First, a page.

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School District 65 presented its Opening of Schools Report for 2015-16 at the Nov. 16 School Board meeting. Here are some statistics on the student body at the District.
Enrollment: The report reflects that 7,371 students are enrolled in the K-8 grade levels at District 65, up 153 from last year; 408 children attend an early childhood education program at the Joseph E. Hill Education Center, down 13 from last year. The accompanying chart shows the trends.
Kindergarten Enrollment: 820 students are enrolled in kindergarten, three less than last year; 96% of those students had pre-K experience in home day care, a daycare center, pre-school or Head Start.
Ethnic Breakdown of the K-8 Enrollment: 45% of the K-8 students are white, 23% black, 18% Hispanic, 9% multi-racial, and 4% Asian. In the last 14 years there has been a drop in the percentage of black students enrolled in grades K-8 at District 65, from 45% in 2000 to 23% in 2015; a part of this drop may be due to a multi-racial category that was introduced in 2005. During the same period, the percentage of Hispanic students attending District 65 has increased from 8% in 2000 to 18% in 2015. The accompanying chart shows the trends.
Ethnicity by School: In accordance with the Supreme Court’s decision in the Seattle School District case, the District no longer uses race as a factor in admitting students to the magnet schools or in granting permissive transfers. This year one school, Orrington, has a racial group that exceeds 60 percent of the student body at the school. Orrington is 62% white.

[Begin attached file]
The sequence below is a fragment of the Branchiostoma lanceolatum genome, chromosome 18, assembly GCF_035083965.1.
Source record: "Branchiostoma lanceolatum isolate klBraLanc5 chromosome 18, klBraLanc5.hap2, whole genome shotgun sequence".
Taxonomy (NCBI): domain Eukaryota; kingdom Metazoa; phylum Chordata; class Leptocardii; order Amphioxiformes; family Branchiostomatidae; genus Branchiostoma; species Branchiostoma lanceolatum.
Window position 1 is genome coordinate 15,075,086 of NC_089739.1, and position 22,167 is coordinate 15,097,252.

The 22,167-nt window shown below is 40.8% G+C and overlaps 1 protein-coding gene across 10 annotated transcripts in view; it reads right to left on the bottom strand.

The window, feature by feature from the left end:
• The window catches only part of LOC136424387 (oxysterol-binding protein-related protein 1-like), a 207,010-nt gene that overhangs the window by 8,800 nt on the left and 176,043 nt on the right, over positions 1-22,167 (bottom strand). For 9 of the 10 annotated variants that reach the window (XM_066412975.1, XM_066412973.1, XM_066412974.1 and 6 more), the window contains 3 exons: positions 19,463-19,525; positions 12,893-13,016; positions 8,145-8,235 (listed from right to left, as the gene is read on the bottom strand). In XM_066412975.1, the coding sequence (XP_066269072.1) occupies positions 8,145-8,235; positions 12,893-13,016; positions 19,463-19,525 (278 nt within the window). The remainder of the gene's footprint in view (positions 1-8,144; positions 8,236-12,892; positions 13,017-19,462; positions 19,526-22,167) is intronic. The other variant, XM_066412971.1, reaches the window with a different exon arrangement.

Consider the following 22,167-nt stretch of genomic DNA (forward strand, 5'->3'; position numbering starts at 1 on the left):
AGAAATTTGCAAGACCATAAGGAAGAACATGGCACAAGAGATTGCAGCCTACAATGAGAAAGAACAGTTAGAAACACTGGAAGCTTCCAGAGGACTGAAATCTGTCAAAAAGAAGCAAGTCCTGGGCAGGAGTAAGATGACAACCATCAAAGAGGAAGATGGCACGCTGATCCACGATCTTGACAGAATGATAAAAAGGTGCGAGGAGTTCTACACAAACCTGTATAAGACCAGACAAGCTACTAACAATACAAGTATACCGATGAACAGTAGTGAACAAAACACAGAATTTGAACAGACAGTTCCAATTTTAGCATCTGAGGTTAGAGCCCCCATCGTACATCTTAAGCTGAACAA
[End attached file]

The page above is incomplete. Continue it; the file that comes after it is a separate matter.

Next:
Low Income: 2,731 students, or 37% of all students, are identified as low-income, measured by those who qualify for free- or reduced-fee lunch. This is down from 41% last year. Of those, 2,352 qualified for the free-lunch program, indicating a higher level of poverty. The percentage of low-income students at the District’s schools ranges from a high of 68% at Oakton to a low of 25% at both Orrington and Willard.
Homeless Students: There are a total of 216 students from households who are classified as homeless, down from 344 last year and up from 31 in 2004-05.
Special Education: 903 students ages 3-14, or 12% of all students, are in special education programs. Of those, 38% are black, 30% white, 24% Hispanic, 6% multi-racial, and 3% Asian.
ELL/TWI: 871 students are English Language Learners (ELL). Of these, 374 are enrolled in a Two-Way Immersion (TWI) program, 107 are in a transitional bilingual program, 267 are enrolled in an English as a Second Language program, and 87 have waived services. There are a total of 36 TWI classrooms at five different schools: Dawes, Dewey, Oakton, Washington and Willard.
ACC: 85 students are enrolled in the African-Centered Curriculum (ACC) program at Oakton School: 15 in kindergarten, 12 in first grade, 13 in second grade, 13 in third grade, 16 in fourth grade, and 16 in fifth grade.
District 65 Family Center: The number of children served at the Family Center has increased from 170 last year to 314 this year.
Class Sizes: The average class sizes for general education classes at the K-5 grade levels are as follows: kindergarten – 19.5 students; first grade – 20.4 students; second grade – 20.0 students; third grade – 22.4 students; fourth grade – 19.5 students; and fifth grade – 20.1 students.
There is a disparity in the average size of general education classes at the schools, ranging from a low of 13.5 students in second grade at Dawes to a high of 27.5 students in third grade at Washington.
Busing: 2,650 students are “eligible” to take the bus because of distance, safety or a program placement. Of these, 29% are black, 32% are white, 24% Hispanic, 6% Asian, and 8% multi-racial. The report does not reflect the number of students who actually take the bus. These numbers do not include special education students.